By Deborah Elkins
Dolan Media Newswires
Court-referred mediation is happening every day throughout the country, in sessions conducted by lawyers, as well as non-lawyers who have been certified as mediators.
With thousands of cases being referred annually by the courts, it’s important that lawyers are aware of the many ways they can be tripped up when working through mediation procedures.
Here are some tips that can help you avoid the pitfalls:
Spell out the mediator’s role. Mediators may share information, including statutes, relevant to the dispute, but the information shared must be accurate and be delivered in a way that does not suggest mediator bias or interfere with the parties’ right to decide how to resolve their dispute, according to the U.S. Supreme Court’s ethical standards for certified mediators. Mixing the role of mediator with another professional role causes problems and a mediator should take care early on to distinguish the mediator’s role and discuss the value of information from other professionals.
Get over yourself. Mediators do well to remember they don’t have to like the end product of the mediation session – the parties’ agreement. They only need to “reality test” agreements to help parties understand how the agreement may work in practice. As with information from professionals, it’s best to cover this point when introducing the mediation process.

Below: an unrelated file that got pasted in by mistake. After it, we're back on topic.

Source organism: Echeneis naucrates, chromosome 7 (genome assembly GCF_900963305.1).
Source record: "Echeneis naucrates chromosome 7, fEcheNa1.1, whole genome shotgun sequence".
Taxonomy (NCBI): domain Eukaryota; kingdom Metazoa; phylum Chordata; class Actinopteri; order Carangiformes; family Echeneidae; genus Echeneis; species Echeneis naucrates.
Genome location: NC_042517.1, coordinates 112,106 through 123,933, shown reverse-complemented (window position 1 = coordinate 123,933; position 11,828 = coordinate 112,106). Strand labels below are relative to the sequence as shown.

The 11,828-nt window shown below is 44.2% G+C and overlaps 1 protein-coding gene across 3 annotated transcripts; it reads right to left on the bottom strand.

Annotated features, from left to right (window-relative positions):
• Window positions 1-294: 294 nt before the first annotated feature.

“Man up” about mistakes. It’s important for mediators to take responsibility for how they conduct a mediation, to be honest and transparent and to own up to mistakes. “Mediators who conduct a poor quality process, practice poor skills” and disrespect parties, “are unprofessional, or act unethically and cast a pall on mediation,” DRS warned.
Mediate without favor. Covering the use of professional information and “reality testing” early in the introductory session will help the parties to perceive the mediator as being an impartial facilitator.
It’s not for everybody. Just because a court has referred a case to a mediator doesn’t mean the judge has deemed the case as suitable for mediation. According to the ethics standards for mediators, it’s the mediator’s responsibility to determine if each party is willing and able to participate effectively in mediation.
Clarify confidentiality. It’s important for a mediator to identify what information will not be confidential – namely, information related to threats to inflict bodily harm, plans to commit a crime or conceal an ongoing crime, or ethics complaints against a neutral. Parties also may sign a written waiver of confidentiality as to certain matters. But unless the parties agree to a waiver, mediators may not share the content of the mediation or parties’ conduct or demeanor without outside parties such as family members, significant others, bosses or commanding officers.